Ever wondered what terms like semi-solid, variegated, or OOAK mean?
Hopefully this blog post will help explain and guide you through the myriad of hand dyed yarns that are available now.
Firstly let me tell you a bit about production of hand dyed yarn, which will give you some context. It arrives from the mill in un-dyed skeins, meaning that the wool is not bleached or anything, it’s simply in its natural colour (in this case cream). When they process it they wind it into skeins (also known as hanks), and add a few ties to keep the skeins neat. This is ideal for dyeing as it means that the dye can reach all of the strands easily, and then afterwards the yarn can be dried thoroughly too. You do need to wind yarn that comes in skeins into useable balls of yarn - if you try to knit/crochet from the skein you will get in a horrible tangle. Find out how to do that HERE.
Skein weights, lengths and physical circumference are pre-determined by the mill based on industry standards and machinery sizing, and they usually come in packs of five x 100g skeins, sometimes varying to five x 50g skeins. They are measured by length due to the fact that natural fibres hold moisture, which means that a 400m skein can weigh for example 95-105g but still be 400m.. if you see what I mean! Our batch sizes are normally ten skeins each. This is determined by our dye-pot size, physical capability on my part, and finding a balance between wanting to produce as many colours as possible (for better choice) but also enough skeins that you can make at least one garment out of.
The next bit is dyeing, which is where terms like ‘semi-solid’ come in. There are many ways to dye yarn, just as there are many ways to paint a picture.
Semi-solid - this means that the yarn has been dyed all one colour, but because it’s hand dyed and there is always a little variation in the way the dye hits the strands of yarn it means that you always get a little bit of colour variation. In the skein, the yarn will be one colour but you’ll see hints of lighter areas and darker areas.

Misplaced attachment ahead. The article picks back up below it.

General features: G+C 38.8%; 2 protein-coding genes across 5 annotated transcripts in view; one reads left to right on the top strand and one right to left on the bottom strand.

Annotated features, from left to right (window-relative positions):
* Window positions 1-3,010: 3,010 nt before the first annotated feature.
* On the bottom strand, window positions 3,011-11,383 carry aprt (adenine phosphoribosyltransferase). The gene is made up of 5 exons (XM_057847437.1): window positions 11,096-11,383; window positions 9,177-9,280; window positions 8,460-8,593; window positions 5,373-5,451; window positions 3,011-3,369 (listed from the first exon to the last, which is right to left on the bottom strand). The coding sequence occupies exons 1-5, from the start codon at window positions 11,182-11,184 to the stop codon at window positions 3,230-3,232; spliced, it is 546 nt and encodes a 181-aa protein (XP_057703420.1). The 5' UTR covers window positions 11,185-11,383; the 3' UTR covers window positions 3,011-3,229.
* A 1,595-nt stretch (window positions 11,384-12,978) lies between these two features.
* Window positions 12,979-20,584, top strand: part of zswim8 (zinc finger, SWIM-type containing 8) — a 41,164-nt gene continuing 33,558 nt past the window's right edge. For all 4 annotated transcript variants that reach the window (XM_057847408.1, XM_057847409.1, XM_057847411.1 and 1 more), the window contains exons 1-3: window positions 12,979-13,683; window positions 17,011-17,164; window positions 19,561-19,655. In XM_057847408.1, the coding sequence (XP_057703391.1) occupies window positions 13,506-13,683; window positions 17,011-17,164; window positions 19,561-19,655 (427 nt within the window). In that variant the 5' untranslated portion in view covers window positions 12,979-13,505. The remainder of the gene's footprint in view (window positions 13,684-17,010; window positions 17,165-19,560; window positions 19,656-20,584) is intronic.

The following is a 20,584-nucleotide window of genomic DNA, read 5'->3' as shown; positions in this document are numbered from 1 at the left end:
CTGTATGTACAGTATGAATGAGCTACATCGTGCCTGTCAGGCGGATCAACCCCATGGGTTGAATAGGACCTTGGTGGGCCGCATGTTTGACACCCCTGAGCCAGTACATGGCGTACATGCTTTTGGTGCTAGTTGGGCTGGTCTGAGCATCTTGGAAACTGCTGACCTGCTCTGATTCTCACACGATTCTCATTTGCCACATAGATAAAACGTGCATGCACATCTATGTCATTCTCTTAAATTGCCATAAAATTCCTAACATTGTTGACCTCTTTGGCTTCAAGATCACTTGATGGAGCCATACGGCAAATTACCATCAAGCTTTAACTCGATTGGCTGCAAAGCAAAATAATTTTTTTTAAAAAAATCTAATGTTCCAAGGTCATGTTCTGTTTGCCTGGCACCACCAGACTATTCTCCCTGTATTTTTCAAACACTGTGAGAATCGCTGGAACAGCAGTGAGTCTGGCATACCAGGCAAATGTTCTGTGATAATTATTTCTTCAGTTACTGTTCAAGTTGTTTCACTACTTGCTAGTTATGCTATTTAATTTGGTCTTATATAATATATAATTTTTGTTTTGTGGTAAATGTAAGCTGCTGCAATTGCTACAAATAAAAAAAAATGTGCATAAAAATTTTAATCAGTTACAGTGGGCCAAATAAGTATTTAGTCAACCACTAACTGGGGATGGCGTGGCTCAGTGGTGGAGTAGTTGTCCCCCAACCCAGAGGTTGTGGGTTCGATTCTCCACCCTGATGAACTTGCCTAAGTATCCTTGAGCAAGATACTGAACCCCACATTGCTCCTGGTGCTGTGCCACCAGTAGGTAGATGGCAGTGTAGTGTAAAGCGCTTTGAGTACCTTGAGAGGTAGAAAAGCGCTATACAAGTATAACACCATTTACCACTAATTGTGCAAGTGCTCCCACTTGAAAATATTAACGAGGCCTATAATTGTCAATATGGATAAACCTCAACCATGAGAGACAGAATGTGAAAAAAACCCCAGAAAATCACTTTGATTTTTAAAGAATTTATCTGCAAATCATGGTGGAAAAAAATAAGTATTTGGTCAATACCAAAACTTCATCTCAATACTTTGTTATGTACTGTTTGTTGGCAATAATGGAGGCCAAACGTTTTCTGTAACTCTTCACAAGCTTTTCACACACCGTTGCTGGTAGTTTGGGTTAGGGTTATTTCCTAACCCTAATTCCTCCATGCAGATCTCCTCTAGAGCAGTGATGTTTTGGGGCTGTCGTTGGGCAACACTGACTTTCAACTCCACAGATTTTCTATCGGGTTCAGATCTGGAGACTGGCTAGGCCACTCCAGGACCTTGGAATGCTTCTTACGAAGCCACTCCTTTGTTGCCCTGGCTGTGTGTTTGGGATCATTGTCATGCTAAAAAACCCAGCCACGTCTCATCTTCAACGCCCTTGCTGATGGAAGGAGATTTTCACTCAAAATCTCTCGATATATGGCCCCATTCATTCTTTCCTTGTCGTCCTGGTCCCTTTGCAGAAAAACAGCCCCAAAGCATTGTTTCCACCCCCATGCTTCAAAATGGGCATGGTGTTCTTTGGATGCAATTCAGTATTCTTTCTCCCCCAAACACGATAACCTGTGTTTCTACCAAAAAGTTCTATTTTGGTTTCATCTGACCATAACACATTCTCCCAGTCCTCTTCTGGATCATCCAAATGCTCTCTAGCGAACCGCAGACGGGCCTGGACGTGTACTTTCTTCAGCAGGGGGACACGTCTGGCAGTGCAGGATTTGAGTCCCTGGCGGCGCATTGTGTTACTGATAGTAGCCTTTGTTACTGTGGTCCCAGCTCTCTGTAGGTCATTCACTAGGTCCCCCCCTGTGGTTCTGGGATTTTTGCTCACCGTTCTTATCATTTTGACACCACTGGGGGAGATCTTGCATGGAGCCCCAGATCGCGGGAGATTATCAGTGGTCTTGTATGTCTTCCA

Titus DK in Bluebell - one of our classic semi-solid colourways. ^^
Knitted or crochet up this takes on a slightly mottled appearance. This is particularly useful for items where the stitch pattern is more complicated, as it means the stitches will show up well - if the yarn is too colourful it can hide a beautiful stitch pattern and end up looking horribly busy. Semi-solid colours are also useful for colour work (fairisle, intarsia, stripes, etc), for showing off/framing other colours, and for creating a classy, timeless article that will never go out of fashion.
Speckled - this is a dyeing style that is popular as it involves lots of tiny speckles of colour on a semi-solid or variegated background. It creates interest for the knitter/crocheter during the making of the project, and adds interest to the finished article. It can look mottled, or a bit tweedy almost, or can add a real pop of colour in random places.
Dappled - this is a term we use a lot here at ECY and it’s relatively unique to us. This term refers to the use of colours gently dappling against the background colour. Often they’ll be quite subtle, and sometimes they’ll be used to add a gentle pop of colour but nothing too jazzy; just a bit of interest against a more plain background. These yarns knit/crochet up with gentle dapples of colour, or mottling throughout the project. They’re randomised but are generally all-over.